earn the White PyBites Ninja earn the Yellow PyBites Ninja earn the Orange PyBites Ninja right arrow earn more PyBites Ninja belts and certificates
The best way to learn to code in Python is to actually use the language.

Our platform offers effective Test Driven Learning which will be key to your progress.


Join thousands of Pythonistas and start coding!


Join us on our PyBites Platform
Click here to code!

Bootstrap Your Next Python Project With Cookiecutter

Posted by Bob on Wed 25 October 2017 in Tools • 3 min read

I finally did it! I bootstrapped my first project with Cookiecutter. There is a lot to discover but wow this tool can save you a ton of time, making your project more professional.

This is just a quick article to document this nice tool brought to us by the authors of Two Scoops of Django.

Cookiecutter does one thing and it does it well - Daniel Roy Greenfeld

Installation

First I ran a pip install but I could not find it in my path so I went full force with:

brew install cookiecutter

That's on Mac. On Ubuntu you would do:

sudo apt-get install cookiecutter

As it's a tool I will use to boostrap various projects I think having it outside a virtualenv is justified.

How to start

The best place to check out is their latest documentation jumping straight to the usage section.

At first I pulled the repo and filled out the cookiecutter.json, a convenient defaults file for hands off (--no-input) project creation.

The interactive option is convenient too:

$ cookiecutter gh:audreyr/cookiecutter-pypackage
full_name [Audrey Roy Greenfeld]: Bob Belderbos
email [aroy@alum.mit.edu]: info@bobbelderbos.com
github_username [audreyr]: bbelderbos
project_name [Python Boilerplate]: PyBites Hacktoberfest Checker
project_slug [pybites_hacktoberfest_checker]:
project_short_description [Python Boilerplate contains all the boilerplate you need to create a Python package.]: Checking number of PRs done in Oct for the Digital Ocean's Hacktoberfest challenge. Also my first Bottle app.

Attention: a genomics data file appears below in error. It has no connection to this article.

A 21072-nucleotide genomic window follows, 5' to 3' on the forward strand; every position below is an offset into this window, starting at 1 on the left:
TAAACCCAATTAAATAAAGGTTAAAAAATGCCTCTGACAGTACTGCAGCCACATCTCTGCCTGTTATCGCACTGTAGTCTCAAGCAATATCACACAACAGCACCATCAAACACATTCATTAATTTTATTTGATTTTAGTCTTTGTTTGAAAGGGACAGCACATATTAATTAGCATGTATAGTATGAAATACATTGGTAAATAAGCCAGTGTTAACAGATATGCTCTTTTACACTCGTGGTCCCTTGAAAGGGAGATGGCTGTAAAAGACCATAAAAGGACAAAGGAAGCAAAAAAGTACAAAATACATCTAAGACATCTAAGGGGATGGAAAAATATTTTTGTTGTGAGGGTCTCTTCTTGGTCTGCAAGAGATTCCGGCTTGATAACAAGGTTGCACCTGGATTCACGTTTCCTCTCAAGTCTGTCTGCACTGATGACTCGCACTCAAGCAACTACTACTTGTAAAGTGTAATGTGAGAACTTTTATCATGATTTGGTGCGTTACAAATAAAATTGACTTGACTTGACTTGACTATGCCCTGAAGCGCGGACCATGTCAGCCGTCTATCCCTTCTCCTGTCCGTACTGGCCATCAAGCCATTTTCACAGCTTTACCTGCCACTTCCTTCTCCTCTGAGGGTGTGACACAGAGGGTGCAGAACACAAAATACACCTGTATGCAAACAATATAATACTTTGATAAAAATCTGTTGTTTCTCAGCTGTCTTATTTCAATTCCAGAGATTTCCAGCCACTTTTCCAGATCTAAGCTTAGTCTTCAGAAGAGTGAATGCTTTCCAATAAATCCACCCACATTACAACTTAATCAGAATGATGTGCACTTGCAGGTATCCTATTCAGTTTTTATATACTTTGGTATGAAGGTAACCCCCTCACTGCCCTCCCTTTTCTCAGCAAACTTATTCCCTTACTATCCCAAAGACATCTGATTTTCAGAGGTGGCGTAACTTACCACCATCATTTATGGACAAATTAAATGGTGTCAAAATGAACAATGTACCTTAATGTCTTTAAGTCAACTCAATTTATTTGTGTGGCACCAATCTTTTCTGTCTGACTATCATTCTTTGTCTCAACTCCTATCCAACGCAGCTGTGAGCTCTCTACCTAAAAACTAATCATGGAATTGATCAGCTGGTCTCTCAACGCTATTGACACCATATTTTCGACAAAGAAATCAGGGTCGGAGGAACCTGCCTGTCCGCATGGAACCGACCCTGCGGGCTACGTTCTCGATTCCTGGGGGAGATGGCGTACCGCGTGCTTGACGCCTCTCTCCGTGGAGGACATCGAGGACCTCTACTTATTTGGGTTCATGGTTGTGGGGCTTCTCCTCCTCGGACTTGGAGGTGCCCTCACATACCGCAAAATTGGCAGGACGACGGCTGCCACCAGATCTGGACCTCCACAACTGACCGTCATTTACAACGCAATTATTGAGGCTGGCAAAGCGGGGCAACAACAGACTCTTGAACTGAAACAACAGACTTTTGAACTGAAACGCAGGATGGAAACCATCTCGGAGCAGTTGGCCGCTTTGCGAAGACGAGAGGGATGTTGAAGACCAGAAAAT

pypi_username [bbelderbos]:
version [0.1.0]:
use_pytest [n]: y
use_pypi_deployment_with_travis [y]:
Select command_line_interface:
1 - Click
2 - No command-line interface
Choose from 1, 2 [1]:
create_author_file [y]:
Select open_source_license:
1 - MIT license
2 - BSD license
3 - ISC license
4 - Apache Software License 2.0
5 - GNU General Public License v3
6 - Not open source
Choose from 1, 2, 3, 4, 5, 6 [1]:

I only then realized that there are project based cookiecutters so I picked the bottle one, the micro web-framework I want to use for our code challenge 38.

It could not be easier: just point to the Github repo. It is more bare bones than cookiecutter-pypackage though:

$ cookiecutter https://github.com/avelino/cookiecutter-bottle.git
full_name [Thiago Avelino]: Bob Belderbos
email [thiago@avelino.xxx]: info@bobbelderbos.com
github_username [avelino]: bbelderbos
project_name [My Bottle App]: PyBites Hacktoberfest Checker
app_name [mybottleapp]: hacktoberfestapp
project_short_description [A cookiecutter template for creating reusable Bottle projects quickly]: Checking number of PRs done in Oct for the Digital Ocean's Hacktoberfest challenge. Also my first Bottle app.

At this point you can cd into it, do a git init, make a virtual env and install the requirements:

$ virtualenv -p /Users/bbelderb/anaconda/bin/python venv
$ echo "venv" >> .gitignore
$ source venv/bin/activate
(venv) $ pip install -r requirements.txt
...
(venv) $ git init
Initialized empty Git repository in /Users/bbelderb/code/hacktoberfestapp/.git/
(venv) $ git status
...

    .gitignore
    README.rst
    hacktoberfestapp/
    manage.py
    requirements.txt
    tests/

(venv) $ git add . && git commit -m "init commit"
(venv) $ python manage.py  runserver
...
Listening on http://0.0.0.0:8080/

Nice:

default Bottle cookiecutter homepage

And here is the directory structure with some bootstrap code:

Bottle bootstrap folder structure and files

Conclusion

I think the main take away is that Cookiecutter takes a lot of worries away regarding setup, folder structure, required files, etc. It might be overkill for some projects, but it does add consistency across your projects and endorses best practices.

I only scratched the service. I really would like to try cookiecutter-flask, cookiecutter-django and cookiecutter-django-rest for future projects. Or how to create our own PyBites Cookiecutter? And what about defining pre- and post-generate hooks (Python or shell scripts to run before or after generating a project)? Enough to explore for a follow-up article ...

Feel free to share what you have used Cookiecutter for in the comments below.

cookiecutter is a nice and clean way to bootstrap a Python project

Further resources


Keep Calm and Code in Python!

-- Bob


See an error in this post? Please submit a pull request on Github.